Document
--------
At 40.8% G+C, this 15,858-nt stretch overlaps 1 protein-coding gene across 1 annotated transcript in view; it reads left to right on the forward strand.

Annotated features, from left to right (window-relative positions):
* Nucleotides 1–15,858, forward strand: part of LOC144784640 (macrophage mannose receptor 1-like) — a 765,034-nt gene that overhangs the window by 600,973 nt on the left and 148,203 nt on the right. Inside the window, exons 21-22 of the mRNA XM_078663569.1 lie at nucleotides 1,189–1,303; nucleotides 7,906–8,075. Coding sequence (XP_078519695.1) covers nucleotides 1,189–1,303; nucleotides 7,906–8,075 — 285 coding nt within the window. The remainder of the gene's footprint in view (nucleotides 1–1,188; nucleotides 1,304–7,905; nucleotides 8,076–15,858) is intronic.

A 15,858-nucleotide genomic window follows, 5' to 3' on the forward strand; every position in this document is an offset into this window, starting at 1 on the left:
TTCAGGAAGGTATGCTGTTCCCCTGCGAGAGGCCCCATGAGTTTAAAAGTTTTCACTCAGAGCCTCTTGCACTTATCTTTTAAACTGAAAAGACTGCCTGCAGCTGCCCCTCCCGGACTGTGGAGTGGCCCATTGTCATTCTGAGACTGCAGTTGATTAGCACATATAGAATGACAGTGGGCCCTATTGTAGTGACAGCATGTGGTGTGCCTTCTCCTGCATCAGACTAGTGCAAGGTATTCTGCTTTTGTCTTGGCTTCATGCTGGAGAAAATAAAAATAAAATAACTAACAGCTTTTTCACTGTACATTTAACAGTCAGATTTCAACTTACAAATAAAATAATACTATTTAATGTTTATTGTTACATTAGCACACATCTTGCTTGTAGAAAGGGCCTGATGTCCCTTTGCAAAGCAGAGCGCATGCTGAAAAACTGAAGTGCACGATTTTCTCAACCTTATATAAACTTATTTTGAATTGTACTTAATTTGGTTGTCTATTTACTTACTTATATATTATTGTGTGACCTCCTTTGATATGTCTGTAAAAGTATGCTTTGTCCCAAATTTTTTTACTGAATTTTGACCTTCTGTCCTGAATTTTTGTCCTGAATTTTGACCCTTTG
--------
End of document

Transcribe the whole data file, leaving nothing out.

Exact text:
At 40.8% G+C, this 15,858-nt stretch overlaps 1 protein-coding gene across 1 annotated transcript in view; it reads left to right on the forward strand.

Annotated features, from left to right (window-relative positions):
* Nucleotides 1–15,858, forward strand: part of LOC144784640 (macrophage mannose receptor 1-like) — a 765,034-nt gene that overhangs the window by 600,973 nt on the left and 148,203 nt on the right. Inside the window, exons 21-22 of the mRNA XM_078663569.1 lie at nucleotides 1,189–1,303; nucleotides 7,906–8,075. Coding sequence (XP_078519695.1) covers nucleotides 1,189–1,303; nucleotides 7,906–8,075 — 285 coding nt within the window. The remainder of the gene's footprint in view (nucleotides 1–1,188; nucleotides 1,304–7,905; nucleotides 8,076–15,858) is intronic.

A 15,858-nucleotide genomic window follows, 5' to 3' on the forward strand; every position in this document is an offset into this window, starting at 1 on the left:
TTCAGGAAGGTATGCTGTTCCCCTGCGAGAGGCCCCATGAGTTTAAAAGTTTTCACTCAGAGCCTCTTGCACTTATCTTTTAAACTGAAAAGACTGCCTGCAGCTGCCCCTCCCGGACTGTGGAGTGGCCCATTGTCATTCTGAGACTGCAGTTGATTAGCACATATAGAATGACAGTGGGCCCTATTGTAGTGACAGCATGTGGTGTGCCTTCTCCTGCATCAGACTAGTGCAAGGTATTCTGCTTTTGTCTTGGCTTCATGCTGGAGAAAATAAAAATAAAATAACTAACAGCTTTTTCACTGTACATTTAACAGTCAGATTTCAACTTACAAATAAAATAATACTATTTAATGTTTATTGTTACATTAGCACACATCTTGCTTGTAGAAAGGGCCTGATGTCCCTTTGCAAAGCAGAGCGCATGCTGAAAAACTGAAGTGCACGATTTTCTCAACCTTATATAAACTTATTTTGAATTGTACTTAATTTGGTTGTCTATTTACTTACTTATATATTATTGTGTGACCTCCTTTGATATGTCTGTAAAAGTATGCTTTGTCCCAAATTTTTTTACTGAATTTTGACCTTCTGTCCTGAATTTTTGTCCTGAATTTTGACCCTTTG